Why All Saints’ Day?
A number of objections to the observation of All Saints’ Day might be put forward. With the abundance of feast days already dedicated to particular saints, is a collective feast day really necessary? Given the excesses of prayer to the saints, the devotion to relics, and elevating the saints on a pedestal of super-human holiness that has sometimes attached itself to celebrating the lives of the saints, should we bother with celebrating the saints in the first place? And doesn’t all of this attention on the saints distract our attention from where it ought to be firmly fixed: on Jesus Christ?
The English Reformation sought to genuinely reform the celebration of the saints instead of overthrowing the practice altogether. Thomas Cranmer did not include any prayers to saints when he worked on the Book of Common Prayer. The Thirty-Nine Articles of Religion discount prayers to the saints and devotion to relics as unscriptural practices. And yet Cranmer preserved feast days dedicated to the saints in the Book of Common Prayer, including Scripture Lessons and special prayers offered to God in thanksgiving for their lives. Cranmer and the English reformers believed that a healthy, scripturally-grounded celebration of the saints would lead us into greater devotion to God. Let’s look at three ways that a celebration of All Saints’ Day can do so:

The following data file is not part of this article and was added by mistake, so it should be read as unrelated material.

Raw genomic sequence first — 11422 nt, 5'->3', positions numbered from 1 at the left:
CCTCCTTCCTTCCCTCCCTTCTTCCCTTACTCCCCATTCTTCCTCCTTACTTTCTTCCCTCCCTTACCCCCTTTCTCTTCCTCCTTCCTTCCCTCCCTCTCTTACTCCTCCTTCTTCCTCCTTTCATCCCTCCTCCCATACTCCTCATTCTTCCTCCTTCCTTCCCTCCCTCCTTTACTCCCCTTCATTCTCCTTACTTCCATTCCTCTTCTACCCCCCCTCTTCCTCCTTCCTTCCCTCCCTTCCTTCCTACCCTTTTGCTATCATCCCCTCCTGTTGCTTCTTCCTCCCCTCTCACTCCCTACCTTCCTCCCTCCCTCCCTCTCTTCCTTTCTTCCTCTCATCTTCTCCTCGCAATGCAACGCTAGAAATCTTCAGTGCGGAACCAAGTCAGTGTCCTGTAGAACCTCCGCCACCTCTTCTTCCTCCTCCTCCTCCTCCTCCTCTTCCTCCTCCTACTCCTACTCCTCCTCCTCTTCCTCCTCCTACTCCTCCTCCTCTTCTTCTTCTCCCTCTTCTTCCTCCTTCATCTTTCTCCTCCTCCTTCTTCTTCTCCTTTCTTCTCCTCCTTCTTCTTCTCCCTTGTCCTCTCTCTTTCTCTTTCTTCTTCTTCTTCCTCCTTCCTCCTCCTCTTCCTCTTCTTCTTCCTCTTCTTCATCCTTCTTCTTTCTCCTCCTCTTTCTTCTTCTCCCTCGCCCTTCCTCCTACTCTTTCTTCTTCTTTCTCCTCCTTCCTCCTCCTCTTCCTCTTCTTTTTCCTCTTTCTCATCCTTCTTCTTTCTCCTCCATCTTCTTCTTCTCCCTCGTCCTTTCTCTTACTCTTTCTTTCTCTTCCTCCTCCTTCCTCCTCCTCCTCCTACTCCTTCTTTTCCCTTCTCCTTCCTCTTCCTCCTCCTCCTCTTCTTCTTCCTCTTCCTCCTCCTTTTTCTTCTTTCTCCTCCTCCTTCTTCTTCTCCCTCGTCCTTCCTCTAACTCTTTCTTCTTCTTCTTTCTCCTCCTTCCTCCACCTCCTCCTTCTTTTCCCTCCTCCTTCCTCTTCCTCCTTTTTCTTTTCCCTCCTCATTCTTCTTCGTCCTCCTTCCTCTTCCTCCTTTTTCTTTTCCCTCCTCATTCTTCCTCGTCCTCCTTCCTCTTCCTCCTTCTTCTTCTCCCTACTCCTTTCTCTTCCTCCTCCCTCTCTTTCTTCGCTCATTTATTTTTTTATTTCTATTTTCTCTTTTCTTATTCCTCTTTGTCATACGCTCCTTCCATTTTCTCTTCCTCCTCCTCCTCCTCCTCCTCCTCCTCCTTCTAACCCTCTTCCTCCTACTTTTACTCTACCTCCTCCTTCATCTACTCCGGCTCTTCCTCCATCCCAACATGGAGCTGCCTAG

A Great Cloud of Witnesses
In Hebrews chapter 11, the author of the Letter to the Hebrews lifts up the many examples of faith that God’s people have exercised throughout the ages. The author of Hebrews then goes on to say, “Therefore, since we are surrounded by so great a cloud of witnesses, let us also lay aside every weight, and sin which clings so closely, and let us run with endurance the race that is set before us, looking to Jesus, the founder and perfecter of our faith” (Hebrews 12:1-2a).
For the early Church, this great cloud of witnesses would have been an awesome encouragement in the midst of severe persecution. It should be no surprise to us, then, that a celebration of the martyrs of the Church is mentioned as early as 270AD and a festival of All Saints is mentioned by St. John Chrysostom around the year 400AD. In the midst of intense persecution, the faithful lives of Christians who have gone on before us would be a great encouragement.
We, perhaps, need the example of the saints for the opposite reason. Absent widespread persecution and inundated in a culture of individualism, we need the example of the saints to stir us out of our complacency and to inspire us to live meaningful lives for God. We need to be reminded that we are surrounded by faithful followers of Christ throughout the ages. We need to be reminded that we don’t live isolated lives but that we stand in a great line of faithful followers of God down through the ages. And far from being a distraction, as the author of Hebrews says, this great cloud of witnesses encourages us to look to Jesus, the founder and perfecter of our faith. Because they were so radically conformed to the image of Christ, when we look to their lives and their example, they show us Jesus Christ.
A Pattern to Follow